The Plant City High cheerleading squad will have extra spirit when they take the sidelines Sept. 6, at the Raiders’ home opener.
Plant City is one of only two schools in Hillsborough County to have The Sparkle Effect program, an organization that empowers teens nationwide to include students with disabilities in school-based cheerleading and dance programs.
The Sparkle Effect stresses an inclusive environment in which students with special needs are included as members of the squad and not as a separate team. The PCHS varsity cheer squad will cheer with The Sparkle Effect cheerleaders for the first quarter of every home football game this fall.
Varsity cheerleader Sara Girling submitted to her guidance counselor a proposal to launch the program at PCHS. Part of the submission was to request a grant to pay for uniforms for the girls. A $500 grant was approved by The Sparkle Effect, which the PCHS varsity cheer team matched. The Plant City Lions Club and Plant City Rotary Club also contributed money to fund the program.
“It’s an amazing program, and, so far, it’s been great,” PCHS cheer coach and special education teacher Karen Snapp said.
ONE OF THE GIRLS
For Leslie Carlisle, who is orthopedically impaired, the program is about allowing her to fit in and feel included.
“It makes me feel more normal and just like one of the girls,” Carlisle said.
Though Carlisle can’t walk, she is still able to participate in her favorite part of cheering — stunting. During the first practice with The Sparkle Effect cheerleaders Aug. 26, Carlisle used her chair as a pillar for a pyramid stunt with PCHS varsity cheerleaders.
“It’s good for the girls, because it builds their character and lets them live out their dream,” Snapp said.
Snapp has six students participating with the program. All have ranging disabilities.
“Our special-needs cheerleaders just eat it up, and I think that’s the important thing — just to bring smiles to their faces,” Snapp said.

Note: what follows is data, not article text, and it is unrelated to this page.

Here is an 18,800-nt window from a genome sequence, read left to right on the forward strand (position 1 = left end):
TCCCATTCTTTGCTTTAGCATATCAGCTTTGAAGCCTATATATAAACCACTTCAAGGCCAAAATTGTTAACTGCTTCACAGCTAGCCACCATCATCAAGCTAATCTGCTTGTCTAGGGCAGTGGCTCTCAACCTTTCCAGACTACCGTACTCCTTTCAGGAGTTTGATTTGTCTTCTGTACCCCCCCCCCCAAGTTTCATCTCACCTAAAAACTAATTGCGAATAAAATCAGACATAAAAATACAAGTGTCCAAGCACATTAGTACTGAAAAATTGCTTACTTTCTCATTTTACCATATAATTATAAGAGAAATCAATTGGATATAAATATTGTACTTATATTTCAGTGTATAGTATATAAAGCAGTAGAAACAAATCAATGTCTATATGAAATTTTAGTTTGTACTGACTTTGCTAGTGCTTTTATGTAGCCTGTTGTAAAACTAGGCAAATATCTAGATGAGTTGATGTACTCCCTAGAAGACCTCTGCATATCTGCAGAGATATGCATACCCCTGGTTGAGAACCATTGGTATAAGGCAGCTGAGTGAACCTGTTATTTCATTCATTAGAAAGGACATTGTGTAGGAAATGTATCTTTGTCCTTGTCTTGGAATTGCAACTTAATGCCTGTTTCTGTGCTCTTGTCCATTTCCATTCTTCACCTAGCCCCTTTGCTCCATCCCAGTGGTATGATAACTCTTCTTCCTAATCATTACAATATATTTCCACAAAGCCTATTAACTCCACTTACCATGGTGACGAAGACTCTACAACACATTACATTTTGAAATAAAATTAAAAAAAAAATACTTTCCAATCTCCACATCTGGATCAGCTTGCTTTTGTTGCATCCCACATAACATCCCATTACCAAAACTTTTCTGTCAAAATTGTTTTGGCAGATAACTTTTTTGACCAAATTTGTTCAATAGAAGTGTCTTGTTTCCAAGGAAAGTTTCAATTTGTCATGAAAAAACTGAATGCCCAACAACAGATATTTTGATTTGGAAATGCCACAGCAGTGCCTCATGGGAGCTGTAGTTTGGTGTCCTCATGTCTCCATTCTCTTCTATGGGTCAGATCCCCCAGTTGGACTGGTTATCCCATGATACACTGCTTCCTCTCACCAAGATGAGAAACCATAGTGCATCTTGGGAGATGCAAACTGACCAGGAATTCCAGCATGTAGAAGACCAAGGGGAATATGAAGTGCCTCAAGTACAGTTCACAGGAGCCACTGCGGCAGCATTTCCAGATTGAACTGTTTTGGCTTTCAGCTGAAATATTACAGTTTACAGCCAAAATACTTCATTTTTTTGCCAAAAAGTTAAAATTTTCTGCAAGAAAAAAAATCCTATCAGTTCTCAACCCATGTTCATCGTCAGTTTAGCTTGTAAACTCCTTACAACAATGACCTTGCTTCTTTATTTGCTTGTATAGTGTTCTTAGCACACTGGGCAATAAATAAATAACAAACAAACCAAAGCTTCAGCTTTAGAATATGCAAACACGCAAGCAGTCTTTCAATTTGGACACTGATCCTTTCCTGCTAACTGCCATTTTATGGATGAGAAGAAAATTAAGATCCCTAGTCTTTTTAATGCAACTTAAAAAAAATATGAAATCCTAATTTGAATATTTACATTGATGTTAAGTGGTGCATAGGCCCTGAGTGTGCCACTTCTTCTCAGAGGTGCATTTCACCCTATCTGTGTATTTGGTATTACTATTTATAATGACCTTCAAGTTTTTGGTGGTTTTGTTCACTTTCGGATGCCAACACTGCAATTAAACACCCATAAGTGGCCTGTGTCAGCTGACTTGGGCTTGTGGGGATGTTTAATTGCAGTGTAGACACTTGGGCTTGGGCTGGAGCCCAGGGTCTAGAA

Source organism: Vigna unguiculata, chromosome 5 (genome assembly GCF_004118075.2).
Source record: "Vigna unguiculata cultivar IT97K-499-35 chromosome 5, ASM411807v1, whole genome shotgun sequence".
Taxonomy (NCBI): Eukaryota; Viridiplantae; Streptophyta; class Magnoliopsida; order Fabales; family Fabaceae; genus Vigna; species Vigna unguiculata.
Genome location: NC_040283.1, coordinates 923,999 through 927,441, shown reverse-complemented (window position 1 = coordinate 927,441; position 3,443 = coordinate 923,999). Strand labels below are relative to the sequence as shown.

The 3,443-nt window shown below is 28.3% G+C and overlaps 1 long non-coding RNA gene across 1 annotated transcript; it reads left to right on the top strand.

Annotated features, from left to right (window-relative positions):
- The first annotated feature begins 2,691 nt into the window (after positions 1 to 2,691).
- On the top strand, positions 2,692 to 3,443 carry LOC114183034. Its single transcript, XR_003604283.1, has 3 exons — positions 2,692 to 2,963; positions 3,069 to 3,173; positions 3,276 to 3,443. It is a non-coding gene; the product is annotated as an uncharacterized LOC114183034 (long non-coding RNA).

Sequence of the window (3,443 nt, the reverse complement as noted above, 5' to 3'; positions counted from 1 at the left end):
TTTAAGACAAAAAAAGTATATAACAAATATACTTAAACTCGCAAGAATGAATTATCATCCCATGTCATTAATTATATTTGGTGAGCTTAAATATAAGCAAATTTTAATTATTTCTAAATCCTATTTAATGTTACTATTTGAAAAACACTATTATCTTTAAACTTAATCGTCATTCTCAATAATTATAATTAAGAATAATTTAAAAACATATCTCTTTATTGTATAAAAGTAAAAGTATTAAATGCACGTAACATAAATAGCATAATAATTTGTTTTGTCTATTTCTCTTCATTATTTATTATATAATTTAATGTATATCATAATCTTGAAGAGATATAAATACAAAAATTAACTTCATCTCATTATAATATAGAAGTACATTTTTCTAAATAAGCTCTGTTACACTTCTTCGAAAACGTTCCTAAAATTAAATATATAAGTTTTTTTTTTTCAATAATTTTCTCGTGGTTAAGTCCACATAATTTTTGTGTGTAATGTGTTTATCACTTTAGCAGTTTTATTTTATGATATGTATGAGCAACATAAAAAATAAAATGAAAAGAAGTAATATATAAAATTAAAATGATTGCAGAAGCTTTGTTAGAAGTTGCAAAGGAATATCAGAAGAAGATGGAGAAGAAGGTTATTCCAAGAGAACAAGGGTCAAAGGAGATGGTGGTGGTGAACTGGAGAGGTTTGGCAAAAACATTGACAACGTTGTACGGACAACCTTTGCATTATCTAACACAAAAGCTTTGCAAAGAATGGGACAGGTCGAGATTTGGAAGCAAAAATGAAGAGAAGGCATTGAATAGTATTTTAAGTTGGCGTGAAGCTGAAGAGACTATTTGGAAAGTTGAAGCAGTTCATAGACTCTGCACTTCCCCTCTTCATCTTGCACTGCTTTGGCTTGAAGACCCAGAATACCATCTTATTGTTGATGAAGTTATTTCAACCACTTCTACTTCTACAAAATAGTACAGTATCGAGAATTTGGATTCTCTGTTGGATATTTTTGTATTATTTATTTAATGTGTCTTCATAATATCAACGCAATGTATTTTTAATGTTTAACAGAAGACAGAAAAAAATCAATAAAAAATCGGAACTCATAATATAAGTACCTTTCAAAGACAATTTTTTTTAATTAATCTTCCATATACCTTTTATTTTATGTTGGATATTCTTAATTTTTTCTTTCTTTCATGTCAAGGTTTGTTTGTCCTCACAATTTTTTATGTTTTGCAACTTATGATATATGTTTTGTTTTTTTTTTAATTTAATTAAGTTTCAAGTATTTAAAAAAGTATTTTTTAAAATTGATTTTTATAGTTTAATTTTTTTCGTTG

The program has been rewarding for the varsity cheerleaders, as well.
“When I found out about it, I was just really excited that they get the opportunity to do this,” said senior Kelly Drake. “They deserve an opportunity to do anything that anyone else can.”
Drake even got to practice sign language to communicate with one of the girls. It was the first time she got to use the sign language she had learned to interact with someone who is deaf.
“It just lit up my day, seeing how their day was made and how much they appreciate being able to do this,” Drake said after the first weekly practice. “It was just great seeing how happy they were.”
With a large special-needs student base, Snapp felt that the program was a good fit at PCHS.
“The parents are just so thankful and so appreciative that the girls can just be included,” Snapp said. “There’s not a whole lot of extracurricular activities for special-needs students.”
The school has a “Best Buddies” program that acts as a big brother/big sister program for special-needs students and student volunteers, but The Sparkle Effect allows the students to participate in a popular extracurricular activity, and do it in front of students, faculty and the Plant City community at Friday night football games.
Snapp would like to see the program continue to grow in the school district but also would like to see an exhibition of The Sparkle Effect programs to coincide with Plant City’s annual nine-way competition cheer event in January.
“I’d just like to see it grow all over the county,” she said. “Maybe one day we can have a Sparkle Effect competition within our other competitions.”
“Every girl wants to be a cheerleader,” Snapp said. “A lot of these parents might not have thought that it was possible, but this proves that it is.”